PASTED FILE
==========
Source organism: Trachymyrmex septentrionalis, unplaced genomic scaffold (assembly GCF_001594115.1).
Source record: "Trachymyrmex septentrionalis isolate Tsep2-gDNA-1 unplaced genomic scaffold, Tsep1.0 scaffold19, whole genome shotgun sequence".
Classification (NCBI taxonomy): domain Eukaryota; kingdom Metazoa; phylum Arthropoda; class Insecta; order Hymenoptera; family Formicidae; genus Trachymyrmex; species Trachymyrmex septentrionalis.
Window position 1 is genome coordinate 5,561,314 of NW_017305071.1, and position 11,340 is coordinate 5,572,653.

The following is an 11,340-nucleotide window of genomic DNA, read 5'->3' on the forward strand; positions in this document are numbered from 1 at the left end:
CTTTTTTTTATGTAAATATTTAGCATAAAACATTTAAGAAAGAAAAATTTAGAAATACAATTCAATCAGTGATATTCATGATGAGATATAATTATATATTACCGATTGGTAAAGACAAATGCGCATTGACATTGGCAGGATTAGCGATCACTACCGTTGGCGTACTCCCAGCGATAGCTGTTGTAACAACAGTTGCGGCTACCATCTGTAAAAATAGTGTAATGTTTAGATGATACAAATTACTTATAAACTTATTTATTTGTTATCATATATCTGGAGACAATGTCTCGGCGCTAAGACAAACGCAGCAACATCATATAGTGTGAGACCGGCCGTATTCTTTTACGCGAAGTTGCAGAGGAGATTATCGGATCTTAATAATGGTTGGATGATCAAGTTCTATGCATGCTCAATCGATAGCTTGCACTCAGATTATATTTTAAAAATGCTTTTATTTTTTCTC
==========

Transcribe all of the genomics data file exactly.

Source organism: Trachymyrmex septentrionalis, unplaced genomic scaffold (assembly GCF_001594115.1).
Source record: "Trachymyrmex septentrionalis isolate Tsep2-gDNA-1 unplaced genomic scaffold, Tsep1.0 scaffold19, whole genome shotgun sequence".
Classification (NCBI taxonomy): domain Eukaryota; kingdom Metazoa; phylum Arthropoda; class Insecta; order Hymenoptera; family Formicidae; genus Trachymyrmex; species Trachymyrmex septentrionalis.
Window position 1 is genome coordinate 5,561,314 of NW_017305071.1, and position 11,340 is coordinate 5,572,653.

The following is an 11,340-nucleotide window of genomic DNA, read 5'->3' on the forward strand; positions in this document are numbered from 1 at the left end:
CTTTTTTTTATGTAAATATTTAGCATAAAACATTTAAGAAAGAAAAATTTAGAAATACAATTCAATCAGTGATATTCATGATGAGATATAATTATATATTACCGATTGGTAAAGACAAATGCGCATTGACATTGGCAGGATTAGCGATCACTACCGTTGGCGTACTCCCAGCGATAGCTGTTGTAACAACAGTTGCGGCTACCATCTGTAAAAATAGTGTAATGTTTAGATGATACAAATTACTTATAAACTTATTTATTTGTTATCATATATCTGGAGACAATGTCTCGGCGCTAAGACAAACGCAGCAACATCATATAGTGTGAGACCGGCCGTATTCTTTTACGCGAAGTTGCAGAGGAGATTATCGGATCTTAATAATGGTTGGATGATCAAGTTCTATGCATGCTCAATCGATAGCTTGCACTCAGATTATATTTTAAAAATGCTTTTATTTTTTCTC